Chester 01244 405555

Grosvenor Court
Foregate Street Chester
Cheshire CH1 1HG
DX: 19990 Chester

Shrewsbury 01743 443 043

Lakeside House
Oxon Business Park
Shrewsbury SY3 5HJ
DX: 148563 Shrewsbury 14

Manchester 0844 800 8346

Pall Mall Court
61-67 King Street
Manchester M2 4PD

Send us a message
  • This field is for validation purposes and should be left unchanged.
Our Offices

Criminal Finance Act 2017 – Failing to prevent tax evasion

8th September, 2017

The Criminal Finance Act 2017 is due to come into force at the end of September. The Act provides that companies and partnerships will be criminally liable if they fail to prevent tax evasion by an employee or external agent.

The regulations cover taxes in the UK and overseas. To be liable there must have been:

  1. Criminal tax evasion by a taxpayer (individual or a firm);
  2. Criminal facilitation of the offence by a representative of the organisation;
  3. The organisation failed to prevent its representative from committing the criminal act (facilitation).

If prosecuted the organisation could be subject to conviction and unlimited penalties.

There is a defence available; it must be shown that the organisation had implemented reasonable prevention procedures or, in the circumstances, it would have been unreasonable and/or unrealistic to expect the organisation to have those procedures in place.

Government guidance recommends the following for applying reasonable procedures:

  1. Carry out a risk assessment of your products, services, client data and internal systems which could be used to facilitate tax evasion.
  2. Have written policies and procedures and allocate resources that are proportionate to your risk profile which will be revealed by the risk assessment referred to above.
  3. Management should communicate that activity intended to facilitate tax evasion is not acceptable.
  4. Use a risk based approach to check the procedures of anybody who performs services on behalf of the organisation. Appropriate due diligence should be carried out.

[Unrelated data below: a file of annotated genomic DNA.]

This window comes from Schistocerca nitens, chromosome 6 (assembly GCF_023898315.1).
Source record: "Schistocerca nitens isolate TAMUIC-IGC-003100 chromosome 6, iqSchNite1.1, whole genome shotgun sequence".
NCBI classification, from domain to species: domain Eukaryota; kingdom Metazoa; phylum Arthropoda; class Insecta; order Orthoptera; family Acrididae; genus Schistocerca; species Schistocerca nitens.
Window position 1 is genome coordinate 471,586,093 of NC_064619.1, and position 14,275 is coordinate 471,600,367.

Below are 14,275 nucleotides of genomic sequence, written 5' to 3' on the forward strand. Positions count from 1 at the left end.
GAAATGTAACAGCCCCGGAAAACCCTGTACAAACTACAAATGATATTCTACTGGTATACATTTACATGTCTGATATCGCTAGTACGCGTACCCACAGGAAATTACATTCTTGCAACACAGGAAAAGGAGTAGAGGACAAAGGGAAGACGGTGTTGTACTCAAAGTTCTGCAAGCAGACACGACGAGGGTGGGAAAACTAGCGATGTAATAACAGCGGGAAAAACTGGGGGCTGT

5. All staff should be trained on understanding how offences are committed, consequences of non-compliance and how to respond to risks. They should be able to identify red flags.
  6. Prevention procedures should be monitored and reviewed regularly to ensure it remains up-to-date, appropriate and improvements are made where necessary.

If you need assistance with the above, and understanding your responsibilities, please contact our Professional Practices Department.

Paul Bennett

Partner in Professional Practices and Employment Law
Email: [email protected]
Tel: 01743 453685

You might also be interested in...

Tesco equal pay case highlights “abuse of female workforce”

8th February, 2018

Helen Watson, Head of Employment Law at Aaron & Partners LLP warns that the latest gender pay gap story to hit the headlines could be just the tip of the iceberg Supermarket chain Tesco hit the headlines for all the wrong reasons this week after it was reported that more than 1,000 of its female staff have sought... Read More »

Will You or Won’t You?

5th February, 2018

According to a recent YouGov survey, it is estimated that more than half of all UK adults have not yet made a Will. Planning for what happens when you die might seem like an uncomfortable conversation, but the reality is that if you make a Will, it does not mean you will die tomorrow. At Aaron and Partners,... Read More »

Solicitor Ordered to Pay £54,000 in Costs on Appeal from Fine of £2,000

19th January, 2018

Professional misconduct was recently at issue in the case of Donna Eloise Cannon v Solicitors Regulation Authority Case No: 11547-2016 Ms Cannon was ordered to pay the Solicitors Regulation Authority’s (“SRA”) costs of £54,000 when she decided to appeal a decision to impose a Rebuke, fine of £2,000 and costs of £1,350. Ms Cannon, who was at the... Read More »

Contact Us